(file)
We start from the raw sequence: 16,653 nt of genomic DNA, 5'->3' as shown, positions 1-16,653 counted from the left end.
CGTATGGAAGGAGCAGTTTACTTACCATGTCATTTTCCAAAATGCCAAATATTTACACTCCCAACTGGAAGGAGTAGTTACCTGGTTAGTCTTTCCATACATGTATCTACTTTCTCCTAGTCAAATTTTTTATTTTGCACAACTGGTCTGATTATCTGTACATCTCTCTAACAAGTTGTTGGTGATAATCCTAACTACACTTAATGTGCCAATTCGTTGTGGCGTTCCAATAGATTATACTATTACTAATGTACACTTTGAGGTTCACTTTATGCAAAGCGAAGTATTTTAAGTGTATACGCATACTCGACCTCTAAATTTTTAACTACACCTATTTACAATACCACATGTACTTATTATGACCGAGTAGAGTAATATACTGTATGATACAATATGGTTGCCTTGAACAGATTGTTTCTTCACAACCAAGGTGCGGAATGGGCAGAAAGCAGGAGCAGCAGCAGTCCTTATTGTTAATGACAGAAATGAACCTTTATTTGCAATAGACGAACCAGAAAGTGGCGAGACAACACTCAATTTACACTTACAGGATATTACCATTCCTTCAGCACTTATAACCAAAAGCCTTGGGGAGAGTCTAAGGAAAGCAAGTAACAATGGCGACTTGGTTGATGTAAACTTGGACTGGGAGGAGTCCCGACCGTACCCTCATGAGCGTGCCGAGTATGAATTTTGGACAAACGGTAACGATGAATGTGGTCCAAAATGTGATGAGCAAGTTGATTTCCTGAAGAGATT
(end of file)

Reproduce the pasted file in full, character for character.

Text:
We start from the raw sequence: 16,653 nt of genomic DNA, 5'->3' as shown, positions 1-16,653 counted from the left end.
CGTATGGAAGGAGCAGTTTACTTACCATGTCATTTTCCAAAATGCCAAATATTTACACTCCCAACTGGAAGGAGTAGTTACCTGGTTAGTCTTTCCATACATGTATCTACTTTCTCCTAGTCAAATTTTTTATTTTGCACAACTGGTCTGATTATCTGTACATCTCTCTAACAAGTTGTTGGTGATAATCCTAACTACACTTAATGTGCCAATTCGTTGTGGCGTTCCAATAGATTATACTATTACTAATGTACACTTTGAGGTTCACTTTATGCAAAGCGAAGTATTTTAAGTGTATACGCATACTCGACCTCTAAATTTTTAACTACACCTATTTACAATACCACATGTACTTATTATGACCGAGTAGAGTAATATACTGTATGATACAATATGGTTGCCTTGAACAGATTGTTTCTTCACAACCAAGGTGCGGAATGGGCAGAAAGCAGGAGCAGCAGCAGTCCTTATTGTTAATGACAGAAATGAACCTTTATTTGCAATAGACGAACCAGAAAGTGGCGAGACAACACTCAATTTACACTTACAGGATATTACCATTCCTTCAGCACTTATAACCAAAAGCCTTGGGGAGAGTCTAAGGAAAGCAAGTAACAATGGCGACTTGGTTGATGTAAACTTGGACTGGGAGGAGTCCCGACCGTACCCTCATGAGCGTGCCGAGTATGAATTTTGGACAAACGGTAACGATGAATGTGGTCCAAAATGTGATGAGCAAGTTGATTTCCTGAAGAGATT